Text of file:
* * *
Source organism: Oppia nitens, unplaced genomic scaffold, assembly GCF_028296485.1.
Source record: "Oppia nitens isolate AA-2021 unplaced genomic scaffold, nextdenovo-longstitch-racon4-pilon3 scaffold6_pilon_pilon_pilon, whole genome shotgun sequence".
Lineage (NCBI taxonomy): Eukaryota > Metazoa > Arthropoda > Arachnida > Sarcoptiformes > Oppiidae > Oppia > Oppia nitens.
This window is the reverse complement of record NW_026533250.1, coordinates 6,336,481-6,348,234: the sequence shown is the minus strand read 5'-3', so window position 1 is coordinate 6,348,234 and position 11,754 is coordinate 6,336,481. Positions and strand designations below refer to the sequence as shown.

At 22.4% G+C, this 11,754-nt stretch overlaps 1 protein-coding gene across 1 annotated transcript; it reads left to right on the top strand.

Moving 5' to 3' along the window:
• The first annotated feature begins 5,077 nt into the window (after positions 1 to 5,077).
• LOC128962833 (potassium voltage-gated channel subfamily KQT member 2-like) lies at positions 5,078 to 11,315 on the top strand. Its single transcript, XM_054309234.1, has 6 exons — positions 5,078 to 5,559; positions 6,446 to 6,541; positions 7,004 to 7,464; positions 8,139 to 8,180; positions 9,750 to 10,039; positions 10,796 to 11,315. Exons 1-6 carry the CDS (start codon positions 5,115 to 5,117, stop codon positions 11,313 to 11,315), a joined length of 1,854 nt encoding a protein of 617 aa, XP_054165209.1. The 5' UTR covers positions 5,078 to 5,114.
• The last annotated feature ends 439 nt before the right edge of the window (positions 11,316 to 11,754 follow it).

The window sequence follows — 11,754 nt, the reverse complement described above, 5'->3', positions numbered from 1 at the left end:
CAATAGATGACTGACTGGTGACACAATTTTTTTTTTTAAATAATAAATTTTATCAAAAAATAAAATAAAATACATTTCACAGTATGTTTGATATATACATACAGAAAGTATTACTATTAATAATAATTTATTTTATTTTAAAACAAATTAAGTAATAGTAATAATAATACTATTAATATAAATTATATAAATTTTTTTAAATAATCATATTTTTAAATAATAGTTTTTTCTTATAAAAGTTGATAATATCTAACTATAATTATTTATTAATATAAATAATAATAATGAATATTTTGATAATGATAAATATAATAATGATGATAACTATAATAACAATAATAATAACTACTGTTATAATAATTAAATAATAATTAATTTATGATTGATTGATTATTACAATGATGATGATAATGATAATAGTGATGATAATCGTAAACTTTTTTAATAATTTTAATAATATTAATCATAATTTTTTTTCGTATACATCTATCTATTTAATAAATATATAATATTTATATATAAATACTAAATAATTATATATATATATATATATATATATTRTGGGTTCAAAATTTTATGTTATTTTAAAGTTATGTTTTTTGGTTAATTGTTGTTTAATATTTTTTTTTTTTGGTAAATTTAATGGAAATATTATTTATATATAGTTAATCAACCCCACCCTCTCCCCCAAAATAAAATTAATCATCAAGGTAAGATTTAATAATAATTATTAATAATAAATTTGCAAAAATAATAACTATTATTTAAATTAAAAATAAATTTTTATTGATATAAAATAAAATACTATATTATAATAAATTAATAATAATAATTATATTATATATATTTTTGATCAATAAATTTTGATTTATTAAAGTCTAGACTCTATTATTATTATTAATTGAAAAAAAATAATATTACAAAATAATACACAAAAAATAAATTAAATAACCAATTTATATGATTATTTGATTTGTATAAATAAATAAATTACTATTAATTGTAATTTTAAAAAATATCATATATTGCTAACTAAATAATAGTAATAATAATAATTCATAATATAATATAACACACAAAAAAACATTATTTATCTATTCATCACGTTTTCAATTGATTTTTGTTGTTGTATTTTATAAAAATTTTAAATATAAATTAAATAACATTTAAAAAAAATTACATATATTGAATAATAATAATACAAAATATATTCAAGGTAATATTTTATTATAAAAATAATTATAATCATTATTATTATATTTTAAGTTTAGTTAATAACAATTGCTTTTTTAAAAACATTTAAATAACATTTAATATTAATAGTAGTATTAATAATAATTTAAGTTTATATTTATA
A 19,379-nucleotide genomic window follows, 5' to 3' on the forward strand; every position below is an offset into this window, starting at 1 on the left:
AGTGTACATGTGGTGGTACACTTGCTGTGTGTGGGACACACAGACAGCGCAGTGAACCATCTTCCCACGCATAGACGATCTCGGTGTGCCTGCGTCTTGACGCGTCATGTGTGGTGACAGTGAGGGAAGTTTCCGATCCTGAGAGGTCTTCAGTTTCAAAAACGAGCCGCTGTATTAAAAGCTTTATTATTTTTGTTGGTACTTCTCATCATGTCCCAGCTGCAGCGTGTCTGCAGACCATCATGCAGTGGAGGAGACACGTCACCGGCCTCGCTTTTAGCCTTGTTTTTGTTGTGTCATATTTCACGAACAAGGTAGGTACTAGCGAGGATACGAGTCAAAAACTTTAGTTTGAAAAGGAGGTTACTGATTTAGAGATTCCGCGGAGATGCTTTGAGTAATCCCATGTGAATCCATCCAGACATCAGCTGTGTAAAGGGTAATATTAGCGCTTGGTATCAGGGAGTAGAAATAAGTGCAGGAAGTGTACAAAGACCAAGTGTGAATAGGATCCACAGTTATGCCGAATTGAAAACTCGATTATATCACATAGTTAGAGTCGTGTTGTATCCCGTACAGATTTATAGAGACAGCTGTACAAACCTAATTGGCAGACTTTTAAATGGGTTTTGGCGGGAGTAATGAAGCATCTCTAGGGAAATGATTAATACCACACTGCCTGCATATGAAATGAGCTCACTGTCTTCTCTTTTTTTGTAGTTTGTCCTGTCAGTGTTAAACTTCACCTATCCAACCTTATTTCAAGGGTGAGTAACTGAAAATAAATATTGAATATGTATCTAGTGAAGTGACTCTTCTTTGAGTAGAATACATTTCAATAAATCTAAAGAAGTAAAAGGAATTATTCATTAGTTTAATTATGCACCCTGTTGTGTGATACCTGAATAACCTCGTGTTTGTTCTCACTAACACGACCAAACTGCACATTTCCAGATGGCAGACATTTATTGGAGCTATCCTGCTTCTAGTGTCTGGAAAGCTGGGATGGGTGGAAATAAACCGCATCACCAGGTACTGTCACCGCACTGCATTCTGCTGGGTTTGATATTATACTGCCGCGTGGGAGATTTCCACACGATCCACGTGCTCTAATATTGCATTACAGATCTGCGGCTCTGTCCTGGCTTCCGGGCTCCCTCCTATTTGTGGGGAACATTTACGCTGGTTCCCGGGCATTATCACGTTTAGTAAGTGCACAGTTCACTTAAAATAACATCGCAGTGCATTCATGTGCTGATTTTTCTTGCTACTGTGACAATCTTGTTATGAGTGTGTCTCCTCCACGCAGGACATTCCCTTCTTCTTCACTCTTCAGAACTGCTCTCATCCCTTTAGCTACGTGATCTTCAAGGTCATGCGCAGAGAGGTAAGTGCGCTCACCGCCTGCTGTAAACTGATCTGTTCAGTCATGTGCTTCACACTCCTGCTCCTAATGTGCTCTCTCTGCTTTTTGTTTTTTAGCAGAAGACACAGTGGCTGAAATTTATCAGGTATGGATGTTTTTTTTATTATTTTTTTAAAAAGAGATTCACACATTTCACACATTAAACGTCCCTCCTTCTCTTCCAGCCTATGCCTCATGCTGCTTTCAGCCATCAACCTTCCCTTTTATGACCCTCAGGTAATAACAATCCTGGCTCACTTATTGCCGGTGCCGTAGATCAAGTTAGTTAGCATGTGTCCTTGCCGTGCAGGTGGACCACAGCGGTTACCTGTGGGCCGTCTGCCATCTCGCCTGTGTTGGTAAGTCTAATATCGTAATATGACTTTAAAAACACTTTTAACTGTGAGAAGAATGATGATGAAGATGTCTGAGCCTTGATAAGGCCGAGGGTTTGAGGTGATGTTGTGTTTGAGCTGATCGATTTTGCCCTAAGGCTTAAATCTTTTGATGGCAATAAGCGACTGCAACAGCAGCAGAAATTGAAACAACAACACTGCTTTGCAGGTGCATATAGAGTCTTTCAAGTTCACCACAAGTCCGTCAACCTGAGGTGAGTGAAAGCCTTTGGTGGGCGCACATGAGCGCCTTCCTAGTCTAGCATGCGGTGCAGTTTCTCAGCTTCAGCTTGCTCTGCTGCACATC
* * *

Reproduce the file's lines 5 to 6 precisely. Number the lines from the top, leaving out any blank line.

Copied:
At 22.4% G+C, this 11,754-nt stretch overlaps 1 protein-coding gene across 1 annotated transcript; it reads left to right on the top strand.

Moving 5' to 3' along the window: